TWR: When did you put on your first exhibition?

KP: When I was twelve in Brazil, at the Institute, and before I went to university I used to have one or two exhibitions a year and then I went to university in America, and I was seventeen and I was studying there when I met Steve. I did exhibitions at the Institute in New York while I was studying there and here. I managed to get a transfer from the university in the States so that I could spend time with Steve and I enjoyed the contrast. People let your imagination run freer here than they do in the States, and at times hype realism was very much the fashion, you know; paint your old trash can or tennis shoes as realistically as you could, and I wasn't interested in that at all; and I felt at university in the States, they couldnít deal with the fact that I was using the imagination and I wasn't going to do things that were very straight, whereas in England it was a case of "no problem" and it was respected, so I enjoyed that.

TWR: I also believe that you did some work with Jim Henson as well?

KP: Yeah, with Jim Henson's company in New York which was fascinating, because as an artist, you see you do get used to working alone and I really didn't know if I could still work as part of a group, so that was a challenge for me, because, obviously there were a lot of talented people involved, and we put together a big touring show for museums in America on the history of The Muppets which involved everything from the making of the puppets which was great fun, and it was great to work with a lot of interesting people and it was a very positive experience for me. I had come to a crossroads: I'd left school and I'd asked Steve for a break and he'd left Genesis and we both needed to think things through and so it came at the right time and it was good.

TWR: People have talked about the technique you use for creating your paintings; can you explain it a little bit more in layman's terms...?

KP: No, I don't normally take the easy way to make a picture, that's for sure! (laughter). The only problem is that a lot of the time, it isn't very good for my health, the technique "Diapahnism" which is what Salvador Dali called it in the mid-seventies after seeing a show I was doing in New York. Basically it is layers and layers of pulverised glass powder which is distributed on steel plates and it is really the control of that distribution and the dropping of the powders on to the plate which makes the design and over the years I have gotten very good at this; and it is like you are looking through different coloured glasses at the picture, and the dreamlike quality which it gets is what I like about it.

What fixes the glass to the plate is the firing which can be three or four times in a kiln at over 1000 degrees but the effect is fabulous, and the effects you can get with glass are wonderful, and for me it is very exciting and I think I have only scratched the surface, because I still think there is an awful lot I can do with it, and since there aren't any books on this it is only really through my mistakes that I learn what you can and can't do with it, but I work very much on instinct - there is no scientific approach to it.

TWR: Do you have any future plans for a further exhibition?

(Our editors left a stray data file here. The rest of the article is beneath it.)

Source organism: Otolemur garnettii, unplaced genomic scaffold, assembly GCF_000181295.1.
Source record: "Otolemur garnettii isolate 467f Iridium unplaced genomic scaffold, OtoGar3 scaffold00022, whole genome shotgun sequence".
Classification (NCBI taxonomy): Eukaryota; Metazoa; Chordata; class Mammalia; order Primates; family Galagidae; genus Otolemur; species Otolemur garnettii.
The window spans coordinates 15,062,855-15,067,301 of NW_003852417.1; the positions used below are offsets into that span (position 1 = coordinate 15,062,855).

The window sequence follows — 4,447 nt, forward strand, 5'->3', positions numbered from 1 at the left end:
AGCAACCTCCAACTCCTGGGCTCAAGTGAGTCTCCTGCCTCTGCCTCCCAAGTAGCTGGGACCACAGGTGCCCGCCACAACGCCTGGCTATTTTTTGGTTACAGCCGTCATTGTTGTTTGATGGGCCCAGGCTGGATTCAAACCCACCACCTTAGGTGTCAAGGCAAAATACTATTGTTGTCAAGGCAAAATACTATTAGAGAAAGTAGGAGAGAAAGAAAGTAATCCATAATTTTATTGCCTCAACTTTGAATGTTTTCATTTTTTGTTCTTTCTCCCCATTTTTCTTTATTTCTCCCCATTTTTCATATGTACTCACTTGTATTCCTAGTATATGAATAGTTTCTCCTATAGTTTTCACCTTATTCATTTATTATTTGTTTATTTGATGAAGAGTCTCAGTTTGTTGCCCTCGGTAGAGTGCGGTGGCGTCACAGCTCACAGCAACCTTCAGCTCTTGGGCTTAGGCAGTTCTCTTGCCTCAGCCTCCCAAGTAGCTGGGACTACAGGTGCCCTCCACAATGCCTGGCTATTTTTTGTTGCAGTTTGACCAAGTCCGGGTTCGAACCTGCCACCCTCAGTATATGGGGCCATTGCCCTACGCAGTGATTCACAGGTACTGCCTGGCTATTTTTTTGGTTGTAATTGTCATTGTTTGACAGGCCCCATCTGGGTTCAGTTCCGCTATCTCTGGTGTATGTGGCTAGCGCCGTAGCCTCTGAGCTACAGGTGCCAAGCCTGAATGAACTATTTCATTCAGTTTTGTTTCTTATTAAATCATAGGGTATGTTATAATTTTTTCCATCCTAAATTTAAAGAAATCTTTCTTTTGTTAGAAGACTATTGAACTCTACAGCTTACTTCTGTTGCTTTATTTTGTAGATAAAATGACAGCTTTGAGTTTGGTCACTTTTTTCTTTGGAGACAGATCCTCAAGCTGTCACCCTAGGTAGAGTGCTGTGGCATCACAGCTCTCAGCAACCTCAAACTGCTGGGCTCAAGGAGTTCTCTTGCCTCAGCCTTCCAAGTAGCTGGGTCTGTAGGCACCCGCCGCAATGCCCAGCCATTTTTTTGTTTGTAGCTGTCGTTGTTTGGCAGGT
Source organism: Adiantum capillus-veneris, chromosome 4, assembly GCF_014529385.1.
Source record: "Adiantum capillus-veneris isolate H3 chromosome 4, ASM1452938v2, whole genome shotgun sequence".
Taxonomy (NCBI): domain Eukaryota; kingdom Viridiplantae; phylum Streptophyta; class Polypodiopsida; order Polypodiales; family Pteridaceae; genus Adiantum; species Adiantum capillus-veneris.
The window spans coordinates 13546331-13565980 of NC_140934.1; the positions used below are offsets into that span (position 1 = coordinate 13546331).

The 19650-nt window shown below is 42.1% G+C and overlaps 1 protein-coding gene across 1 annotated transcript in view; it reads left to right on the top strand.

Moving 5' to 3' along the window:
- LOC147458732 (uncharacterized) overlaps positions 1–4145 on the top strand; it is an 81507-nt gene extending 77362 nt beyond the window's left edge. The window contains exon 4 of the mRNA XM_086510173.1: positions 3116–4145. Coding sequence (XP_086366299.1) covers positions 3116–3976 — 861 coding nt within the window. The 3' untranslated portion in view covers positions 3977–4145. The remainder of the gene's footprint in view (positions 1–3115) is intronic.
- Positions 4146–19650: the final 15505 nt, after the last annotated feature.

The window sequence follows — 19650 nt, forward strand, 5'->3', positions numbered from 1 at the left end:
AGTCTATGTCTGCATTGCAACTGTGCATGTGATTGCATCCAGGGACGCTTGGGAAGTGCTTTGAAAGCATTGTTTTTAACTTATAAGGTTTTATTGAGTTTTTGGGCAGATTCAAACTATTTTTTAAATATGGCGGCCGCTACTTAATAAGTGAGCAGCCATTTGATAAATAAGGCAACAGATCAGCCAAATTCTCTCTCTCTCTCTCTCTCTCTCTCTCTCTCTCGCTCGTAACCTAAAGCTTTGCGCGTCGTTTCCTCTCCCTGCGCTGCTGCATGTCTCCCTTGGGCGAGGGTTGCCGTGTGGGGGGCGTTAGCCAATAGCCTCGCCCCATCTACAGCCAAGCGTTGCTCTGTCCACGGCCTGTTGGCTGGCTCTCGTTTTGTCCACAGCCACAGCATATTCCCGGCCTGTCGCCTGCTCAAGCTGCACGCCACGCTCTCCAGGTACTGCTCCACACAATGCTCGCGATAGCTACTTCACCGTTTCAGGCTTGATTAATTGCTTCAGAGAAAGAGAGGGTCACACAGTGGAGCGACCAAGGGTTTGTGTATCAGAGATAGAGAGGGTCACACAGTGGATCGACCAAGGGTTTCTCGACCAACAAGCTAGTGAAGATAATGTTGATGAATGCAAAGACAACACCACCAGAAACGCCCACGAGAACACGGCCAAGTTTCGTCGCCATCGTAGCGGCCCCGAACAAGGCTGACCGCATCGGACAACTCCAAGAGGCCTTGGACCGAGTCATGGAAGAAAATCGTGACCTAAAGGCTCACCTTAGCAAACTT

KP: I would like to do one next year like the one I did in Brazil with more paintings. I don't think that will happen this year; but certainly next year and even in Brazil most of the legends (Kim's current exhibition at this time was based around her work "Legends Of The Amazon") aren't known and they are very popular.

TWR: Are the legends still very much translated in the oral tradition rather than the written tradition?

KP: Very much in the oral tradition, which is still the form that tribes use to educate their children about nature, and it is interesting that there is a similar legend repeated in two or three different tribes with the essence being the same but depending on what values etc interest that tribe, the story is slanted in that way and so you get quite a lot of variations, and it is fascinating to see the connection between these and, if you like, the likes of Aesop's Fables and Nordic legends. They all seem to have their Sirens and their Mermaids, and the pity is that these things are already being lost and they feel that they should become "Westernised" and I feel that the younger generation are trying to create a consciousness and preserve what they have while they still have it, which is something that they certainly don't have in America, and I hope that they haven't actually woken up too late.

TWR: How do you actually go about gaining the stories?

KP: It is a mixture. I collected a lot of them myself and a lot of them came from research in very archaic books from the Pilgrims and the Conquistadores I suppose, and from sociologists who have collected the stories orally.

TWR: Are you working on - I think it was mentioned a while ago by Steve - that you were working on a book of these stories?

KP: Yes, I am but there are so many things going on. It could be published by Christmas but it looks like being next year.

Thanks to Kim a fascinating insight into her work. We wish her every success with her future projects and if you wish to find out more about her work, have a look at the Kim Poor web site.

My thanks once again to Kim, Steve and Billy for making this possible and for their inestimable kindness.